Wednesday, June 26, 2019
News, analysis and commentary by UBC Journalism students


Wealthy Dunbar poor on workers

Everywhere you look in Dunbar, you see the signs. On the window of the busy Bean Town coffee shop at…

By josh dehaas , in Business , on October 14, 2008 Tags: , , , , , , , , ,

Everywhere you look in Dunbar, you see the signs.

On the window of the busy Bean Town coffee shop at 26th and Dunbar in Vancouver, a faded “help wanted” sign flaps each time someone opens the door.

The Dunbar Cinema has been looking for employees for monthsOn the bus shelter at 41st, the Kokopelli Café has pasted its own plea for employees. “No experience necessary. Will train,” reads the tattered sign.

On the marquee of the Dunbar Cinema the movie titles change each week, but month after month the message at the bottom stays the same: “Now Hiring.”

“In the past few years in particular it’s been harder to find employees,” says Anna Kelly, assistant manager of the Dunbar. “It’s mostly just kids. Sometimes you get the odd person in their twenties or thirties,” she says. “Above 16 is hard to find.”

There simply aren’t enough people willing to roll sushi, pour coffee or serve popcorn to the affluent families and empty nesters who inhabit this Westside community.

Jeff Mo, owner of the Bean Town cafe, knows the challenge all too well. Mo commutes across town each morning, seven days a week, to open up shop by six am. He’s posted ads online and placed ads in the paper, but in six months of searching he’s found no one.

“Few people apply, mostly high school students,” says Mo. “I’m looking for full-time employees but it’s pretty hard right now on Dunbar Street.” Until he finds someone to trust his shop with, Mo has no choice but to keep doing double duty. Mo says he’s worked seven days a week for more than two years now. Mo fears that the workers he’s looking for just don’t live in Dunbar.

Housing out of reach

Young people and recent immigrants are the mainstay of the low-wage service industry, according to a 2006 Canadian Restaurant and Foodservices Association (CRFA) report on the labour shortage.

The 2006 census counted a third fewer 25 to 29 year olds in the Dunbar area as there are in Metro Vancouver as a whole. While 7.2% of Vancouver residents immigrated to Canada in the five years prior to the Census, only 2.6% of Dunbar residents are recent immigrants.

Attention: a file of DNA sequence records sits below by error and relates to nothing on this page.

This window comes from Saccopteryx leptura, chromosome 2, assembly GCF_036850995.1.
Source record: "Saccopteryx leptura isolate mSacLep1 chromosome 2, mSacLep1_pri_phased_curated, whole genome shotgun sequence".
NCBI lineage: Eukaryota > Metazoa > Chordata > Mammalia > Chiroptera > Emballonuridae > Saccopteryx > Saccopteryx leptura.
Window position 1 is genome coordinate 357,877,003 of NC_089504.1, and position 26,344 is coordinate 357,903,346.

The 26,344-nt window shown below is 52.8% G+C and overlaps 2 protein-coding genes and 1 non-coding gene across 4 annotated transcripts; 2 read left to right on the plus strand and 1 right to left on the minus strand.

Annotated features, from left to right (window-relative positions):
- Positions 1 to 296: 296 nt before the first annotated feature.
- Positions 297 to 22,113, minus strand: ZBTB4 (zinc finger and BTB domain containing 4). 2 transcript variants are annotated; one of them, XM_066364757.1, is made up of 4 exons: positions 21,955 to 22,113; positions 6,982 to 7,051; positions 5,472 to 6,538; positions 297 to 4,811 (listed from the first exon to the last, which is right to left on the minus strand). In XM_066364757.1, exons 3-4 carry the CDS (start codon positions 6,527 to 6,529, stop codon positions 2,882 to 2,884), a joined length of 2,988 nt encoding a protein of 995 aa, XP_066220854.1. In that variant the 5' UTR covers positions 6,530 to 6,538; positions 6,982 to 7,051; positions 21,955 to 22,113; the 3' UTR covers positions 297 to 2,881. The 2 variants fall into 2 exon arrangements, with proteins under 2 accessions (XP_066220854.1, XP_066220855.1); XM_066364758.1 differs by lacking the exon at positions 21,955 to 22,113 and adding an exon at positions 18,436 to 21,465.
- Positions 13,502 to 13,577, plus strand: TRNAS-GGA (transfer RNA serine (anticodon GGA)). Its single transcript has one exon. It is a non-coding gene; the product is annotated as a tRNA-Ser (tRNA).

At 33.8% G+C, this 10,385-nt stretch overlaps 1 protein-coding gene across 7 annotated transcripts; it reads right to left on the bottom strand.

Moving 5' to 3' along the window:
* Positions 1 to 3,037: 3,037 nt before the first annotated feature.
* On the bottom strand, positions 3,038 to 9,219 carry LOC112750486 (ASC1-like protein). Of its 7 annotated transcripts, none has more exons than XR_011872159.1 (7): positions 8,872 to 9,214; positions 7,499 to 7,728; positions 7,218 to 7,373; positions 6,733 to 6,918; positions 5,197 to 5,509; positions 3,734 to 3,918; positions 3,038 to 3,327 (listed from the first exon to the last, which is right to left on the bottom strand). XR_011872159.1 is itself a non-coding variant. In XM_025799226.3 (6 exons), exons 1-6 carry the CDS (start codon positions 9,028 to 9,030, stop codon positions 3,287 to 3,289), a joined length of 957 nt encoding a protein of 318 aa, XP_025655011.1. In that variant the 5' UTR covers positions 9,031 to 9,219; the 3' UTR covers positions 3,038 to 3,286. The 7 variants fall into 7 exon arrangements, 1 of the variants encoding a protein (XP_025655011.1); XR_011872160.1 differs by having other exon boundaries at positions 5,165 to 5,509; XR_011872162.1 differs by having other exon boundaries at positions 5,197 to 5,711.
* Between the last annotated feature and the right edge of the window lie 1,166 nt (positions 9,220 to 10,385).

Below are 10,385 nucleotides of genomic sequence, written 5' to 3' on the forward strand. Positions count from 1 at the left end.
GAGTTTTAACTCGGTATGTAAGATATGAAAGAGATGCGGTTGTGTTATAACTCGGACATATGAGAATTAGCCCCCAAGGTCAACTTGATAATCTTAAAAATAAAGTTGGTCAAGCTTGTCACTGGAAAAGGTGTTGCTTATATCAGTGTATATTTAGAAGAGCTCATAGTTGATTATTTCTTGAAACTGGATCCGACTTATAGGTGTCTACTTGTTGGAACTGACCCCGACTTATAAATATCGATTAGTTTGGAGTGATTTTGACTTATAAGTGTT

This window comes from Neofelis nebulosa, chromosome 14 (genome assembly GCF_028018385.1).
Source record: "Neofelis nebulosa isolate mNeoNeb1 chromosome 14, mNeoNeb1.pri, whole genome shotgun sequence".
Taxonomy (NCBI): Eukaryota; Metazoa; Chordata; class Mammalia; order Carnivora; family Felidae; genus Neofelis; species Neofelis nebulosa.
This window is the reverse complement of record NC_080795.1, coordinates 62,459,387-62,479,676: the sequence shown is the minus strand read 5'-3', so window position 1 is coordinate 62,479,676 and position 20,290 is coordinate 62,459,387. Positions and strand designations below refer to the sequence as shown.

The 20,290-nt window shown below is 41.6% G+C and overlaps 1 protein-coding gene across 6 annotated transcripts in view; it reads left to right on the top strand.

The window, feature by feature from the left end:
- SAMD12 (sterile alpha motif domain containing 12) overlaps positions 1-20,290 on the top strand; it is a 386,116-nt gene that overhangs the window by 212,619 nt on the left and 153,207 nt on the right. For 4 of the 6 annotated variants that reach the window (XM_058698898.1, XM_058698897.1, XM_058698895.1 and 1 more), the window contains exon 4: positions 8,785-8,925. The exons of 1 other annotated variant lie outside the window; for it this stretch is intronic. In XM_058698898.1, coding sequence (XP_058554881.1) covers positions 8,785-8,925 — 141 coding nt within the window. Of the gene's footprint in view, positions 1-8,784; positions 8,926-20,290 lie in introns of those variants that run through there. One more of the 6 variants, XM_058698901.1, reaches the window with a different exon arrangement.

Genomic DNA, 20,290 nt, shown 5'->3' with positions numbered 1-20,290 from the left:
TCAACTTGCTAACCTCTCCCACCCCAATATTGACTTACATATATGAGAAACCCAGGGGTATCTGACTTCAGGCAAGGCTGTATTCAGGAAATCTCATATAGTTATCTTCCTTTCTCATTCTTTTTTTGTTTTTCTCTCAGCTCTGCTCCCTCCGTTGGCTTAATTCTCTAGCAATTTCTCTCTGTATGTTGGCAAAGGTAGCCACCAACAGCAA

To make matters worse, housing in Dunbar is simply out of reach for those making service industry wages. The average house is worth $1,044,000. While 34.9% of Vancouverites rent their home, only 13.7% of residents in Dunbar do.

It makes little sense for employees to work at The Dunbar if they live outside of the neighbourhood, says Kelly. “If they’re getting off work at twelve-thirty or one at night, they’re not going to want to catch the bus to somewhere way out.” Kelly is lucky enough to have rented a room in nearby Point Grey.

Higher wages

Vancouver’s EcoDensity Plan aims to increase the amount of rental housing in low-density neighbourhoods like Dunbar by encouraging property owners to build small “laneway houses” where their garages currently sit. But that type of change is both slow and expensive.

In the meantime, says Kelly, “more places are offering starting wages higher than minimum wage.” Jeff Mo is one of those willing to pay more than the minimum, offering $8.50 an hour after training and incremental raises every few months after that. Despite paying more than the mandated $8 per hour, businesses like Mo’s are still struggling to hire.

According to the CRFA, substantial increases in wages in Alberta’s food services industry have not solved the labour shortage there. Chances are that paying more money will not work in Dunbar either.

For now, Bean Town’s “Now Hiring” sign will continue to flap in the wind. And Jeff Mo and Anna Kelly are not alone.

The Conference Board of Canada predicts that changing demographics will leave British Columbia short of 160,000 employees by 2015, according to a report released in June. As the baby boomers of Dunbar start to retire, there will be even fewer workers to shell out their popcorn or make their lattes.